March 14, 2011 § Leave a Comment
JEAN GENET… THE COURTESY OF OBJECTS
A BOWLER HAT, a dressing table, a scrum of silver-painted shoes; a Roxy Musuc record, a movie poster, a school ofcarp in an indoor pond: Marc Camille Chaimowicz’s installatios are spaces in which the cultural unconscious becomes, however fleetingly, an embodied reality. As viewers wander through the artist’s immersive amalgams of sound, images and objects, they may encounter the sheen of high-modernist design or glitter of the 1970s London underground in which the artist began his career. Yet just as often, mirrored surfaces, pools of coloured light, flickering projections, and murmuring sound tracks undermine coherent readings, while surface decoration threatens to swallow the whole. Within the exploded Gesamtkunstwerk legibility dissolves into synesthetic scatter.
Dispersions and fusions likewise animate the seven collages on the pages that follow, which are part of a new body of work prompted by the writings of Jean Genet and debuting in April at the Gallery at Norwich University College of the Arts, UK. Commissioned by the Norwich & Norfolk arts festival in association wtih Nottingham Contemporary – which will host an expanded version of the exhibition in July – the show will include works on paper, theatrical propos, furniture, slide projections, documentation and an imaginary casting session for Genet’s 1947 play The Maids and videos charting Chaimowicz’s pilgrimages to the author’s childhood home in Burgundy, France, and to his grave on the Moroccan coast. Genet relics will find their place among these materials, and, in keeping with Chaimowicz’s practice of inviting ‘guests’ into his own exhibitions, the show’s expanded version in Nottingham will also play host to work by a number of other arists. Foremost among these is Alberto Giacometti, whom Genet, later in life, described as the only person he’d met for whom he had unreserved respect. Continuing the theme, a second section of the exhibition will be devoted to the poltical Genet. And as always, viewers will be enlisted as collaborators, both experiencing and contributing to the production of one of Chaimowicz’s dreamworlds. – Elizabeht Schambelan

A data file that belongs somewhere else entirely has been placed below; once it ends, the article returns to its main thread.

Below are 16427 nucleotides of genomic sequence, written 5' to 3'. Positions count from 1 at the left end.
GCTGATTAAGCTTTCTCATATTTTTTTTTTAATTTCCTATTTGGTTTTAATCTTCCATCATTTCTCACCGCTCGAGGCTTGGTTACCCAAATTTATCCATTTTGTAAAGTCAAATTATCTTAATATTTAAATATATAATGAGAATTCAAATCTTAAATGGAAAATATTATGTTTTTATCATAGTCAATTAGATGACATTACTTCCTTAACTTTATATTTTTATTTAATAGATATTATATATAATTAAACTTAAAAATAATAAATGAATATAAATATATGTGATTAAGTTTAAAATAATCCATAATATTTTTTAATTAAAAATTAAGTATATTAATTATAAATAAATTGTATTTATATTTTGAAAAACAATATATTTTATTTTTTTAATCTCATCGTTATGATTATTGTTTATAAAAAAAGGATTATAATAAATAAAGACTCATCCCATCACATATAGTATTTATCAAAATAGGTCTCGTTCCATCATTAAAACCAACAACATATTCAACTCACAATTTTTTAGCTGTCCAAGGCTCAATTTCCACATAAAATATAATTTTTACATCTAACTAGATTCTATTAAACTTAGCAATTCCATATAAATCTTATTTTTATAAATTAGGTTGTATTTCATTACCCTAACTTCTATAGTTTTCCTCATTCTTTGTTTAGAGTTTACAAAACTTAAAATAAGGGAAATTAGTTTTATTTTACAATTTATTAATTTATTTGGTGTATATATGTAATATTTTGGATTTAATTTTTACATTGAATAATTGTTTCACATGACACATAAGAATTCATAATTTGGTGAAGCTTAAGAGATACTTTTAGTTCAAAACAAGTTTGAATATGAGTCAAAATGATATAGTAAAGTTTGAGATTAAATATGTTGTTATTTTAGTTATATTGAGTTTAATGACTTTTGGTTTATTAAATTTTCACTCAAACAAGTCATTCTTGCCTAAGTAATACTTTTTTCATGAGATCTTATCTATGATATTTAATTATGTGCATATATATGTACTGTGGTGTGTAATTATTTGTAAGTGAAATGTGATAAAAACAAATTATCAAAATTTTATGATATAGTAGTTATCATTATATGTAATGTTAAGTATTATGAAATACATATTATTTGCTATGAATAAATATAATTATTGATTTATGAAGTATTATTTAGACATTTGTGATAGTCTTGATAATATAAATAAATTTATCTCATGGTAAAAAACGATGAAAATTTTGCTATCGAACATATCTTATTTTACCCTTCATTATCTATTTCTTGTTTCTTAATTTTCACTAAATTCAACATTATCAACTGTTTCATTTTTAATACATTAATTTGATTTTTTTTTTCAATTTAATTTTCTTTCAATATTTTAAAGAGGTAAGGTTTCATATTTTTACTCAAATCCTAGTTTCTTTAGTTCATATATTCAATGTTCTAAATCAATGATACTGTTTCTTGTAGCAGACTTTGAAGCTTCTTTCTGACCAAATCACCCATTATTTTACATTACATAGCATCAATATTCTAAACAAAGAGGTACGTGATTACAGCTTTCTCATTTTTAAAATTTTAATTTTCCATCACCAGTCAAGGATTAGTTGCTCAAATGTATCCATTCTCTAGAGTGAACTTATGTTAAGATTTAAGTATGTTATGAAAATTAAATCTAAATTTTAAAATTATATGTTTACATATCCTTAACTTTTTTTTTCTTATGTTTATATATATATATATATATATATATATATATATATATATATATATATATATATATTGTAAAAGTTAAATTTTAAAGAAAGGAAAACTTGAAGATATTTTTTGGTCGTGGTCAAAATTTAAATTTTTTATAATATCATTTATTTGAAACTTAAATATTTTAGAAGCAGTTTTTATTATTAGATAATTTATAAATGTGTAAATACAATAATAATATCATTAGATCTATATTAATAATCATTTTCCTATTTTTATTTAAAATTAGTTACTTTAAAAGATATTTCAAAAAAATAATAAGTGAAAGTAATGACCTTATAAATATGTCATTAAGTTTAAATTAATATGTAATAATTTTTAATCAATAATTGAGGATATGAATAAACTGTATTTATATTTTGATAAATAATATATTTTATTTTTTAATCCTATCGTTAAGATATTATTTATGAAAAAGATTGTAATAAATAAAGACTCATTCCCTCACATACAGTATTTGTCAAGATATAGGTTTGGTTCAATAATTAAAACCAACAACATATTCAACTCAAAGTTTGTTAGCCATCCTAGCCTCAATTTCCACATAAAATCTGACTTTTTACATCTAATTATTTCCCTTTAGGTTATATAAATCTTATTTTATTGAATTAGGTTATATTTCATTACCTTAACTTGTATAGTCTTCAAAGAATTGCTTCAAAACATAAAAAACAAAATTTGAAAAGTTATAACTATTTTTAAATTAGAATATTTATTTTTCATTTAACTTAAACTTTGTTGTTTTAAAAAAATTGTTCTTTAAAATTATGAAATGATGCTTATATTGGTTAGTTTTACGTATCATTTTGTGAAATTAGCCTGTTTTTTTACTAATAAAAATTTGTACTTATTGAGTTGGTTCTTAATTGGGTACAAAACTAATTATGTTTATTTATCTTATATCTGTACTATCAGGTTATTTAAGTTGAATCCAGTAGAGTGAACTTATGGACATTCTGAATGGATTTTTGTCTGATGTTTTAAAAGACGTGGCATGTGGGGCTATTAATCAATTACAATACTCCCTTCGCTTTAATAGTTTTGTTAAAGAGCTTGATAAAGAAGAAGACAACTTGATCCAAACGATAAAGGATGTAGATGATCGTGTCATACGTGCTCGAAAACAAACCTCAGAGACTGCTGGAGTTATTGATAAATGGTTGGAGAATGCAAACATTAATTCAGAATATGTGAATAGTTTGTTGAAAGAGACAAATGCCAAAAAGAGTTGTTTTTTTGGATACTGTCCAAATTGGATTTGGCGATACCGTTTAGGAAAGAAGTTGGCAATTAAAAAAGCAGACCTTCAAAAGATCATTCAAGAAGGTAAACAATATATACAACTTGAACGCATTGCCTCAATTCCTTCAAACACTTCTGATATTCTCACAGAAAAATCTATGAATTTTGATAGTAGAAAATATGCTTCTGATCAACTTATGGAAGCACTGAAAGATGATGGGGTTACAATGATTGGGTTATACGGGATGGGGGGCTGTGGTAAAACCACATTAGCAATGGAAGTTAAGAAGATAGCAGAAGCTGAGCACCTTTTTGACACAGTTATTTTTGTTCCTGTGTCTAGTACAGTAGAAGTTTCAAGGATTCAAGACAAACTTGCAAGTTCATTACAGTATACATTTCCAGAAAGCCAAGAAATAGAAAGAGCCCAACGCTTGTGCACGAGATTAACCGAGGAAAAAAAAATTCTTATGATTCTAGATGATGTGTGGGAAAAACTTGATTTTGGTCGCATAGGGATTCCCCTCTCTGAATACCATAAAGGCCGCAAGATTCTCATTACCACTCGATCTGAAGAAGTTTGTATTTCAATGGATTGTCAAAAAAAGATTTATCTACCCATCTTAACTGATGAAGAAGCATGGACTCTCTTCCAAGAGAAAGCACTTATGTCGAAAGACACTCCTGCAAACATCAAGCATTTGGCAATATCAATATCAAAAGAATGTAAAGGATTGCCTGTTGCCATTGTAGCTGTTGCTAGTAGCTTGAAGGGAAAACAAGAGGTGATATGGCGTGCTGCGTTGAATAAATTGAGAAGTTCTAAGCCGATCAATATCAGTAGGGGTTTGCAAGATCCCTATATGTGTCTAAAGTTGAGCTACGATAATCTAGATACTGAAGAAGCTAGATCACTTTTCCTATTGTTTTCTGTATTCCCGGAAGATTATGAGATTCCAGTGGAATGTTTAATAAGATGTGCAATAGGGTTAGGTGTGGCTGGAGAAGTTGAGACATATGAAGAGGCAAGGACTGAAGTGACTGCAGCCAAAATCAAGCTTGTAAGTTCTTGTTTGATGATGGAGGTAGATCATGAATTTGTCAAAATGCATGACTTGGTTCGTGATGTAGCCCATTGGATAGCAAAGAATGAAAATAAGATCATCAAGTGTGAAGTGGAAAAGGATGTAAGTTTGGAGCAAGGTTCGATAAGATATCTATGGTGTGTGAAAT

Artforum, March 2011, Features, p.224 Jean Genet: The Courtsey of Objects, Marc Camille Chaimowicz
March 14, 2011 § Leave a Comment
WE is the ghost of the future of the left. To perform political speech, you have to say WE and we all know this WE will exist as a result of what I have said now – Slavoj Zizek
8pm, 8 April 2011, Institute of Contemporary Art, London
Book now at: http://www.ica.org.uk/28653/Live-Art/WE-Pil-Galia-Kollectiv.html
March 13, 2011 § Leave a Comment
Dave Beech on the counter-promise of ugliness
There has been an upsurge in talk of beauty, but no corresponding discussion of ugliness. Surely the socially ugly – the ugliness of resistance, with its oppositional stance against the status quo – is far more relevant than beauty in this time of protests? ‘The political opposition between beauty and ugliness is not felt as political at all, but as the self-evident, correct and natural affirmation of beauty and the equally self-evident rejection of ugliness. Beauty is good, ugliness is bad.
The nearest equivalent to Picabia we have today is John Russell. Art historians in the future will not look back incredulously at our judgement of Russell’s ‘orgiastic’ images as ugly. Jonothan Jones loves his work, which is usually a bad sign, but what he loves is his ‘hyperbolic overactive pop monstrosity’. These works will not suddenly reveal themselves to future generations as beautiful after all, once the limitations of our taste have been breached. No, these works are ugly with a purpose. Russell produces gruesome displays of horror like the Chapman brothers, whose work is also ugly in this critical sense that I am developing here. But Russell’s work is ugly twice over: once in the monstosity it depicts and twice in the monstrosity it acts out in its materiality. In other words, his works are ugly in the precise the sense that baffles Schjedahl. Russell is not taken in by Schjedahl’s common-sense advocacy of beauty. His works, in all their teeth clenching audacity, have taken sides with the counter-promise of ugliness.
Art Monthly, 344, March 2011 http://www.artmonthly.co.uk/magazine/site/issue/march-2011/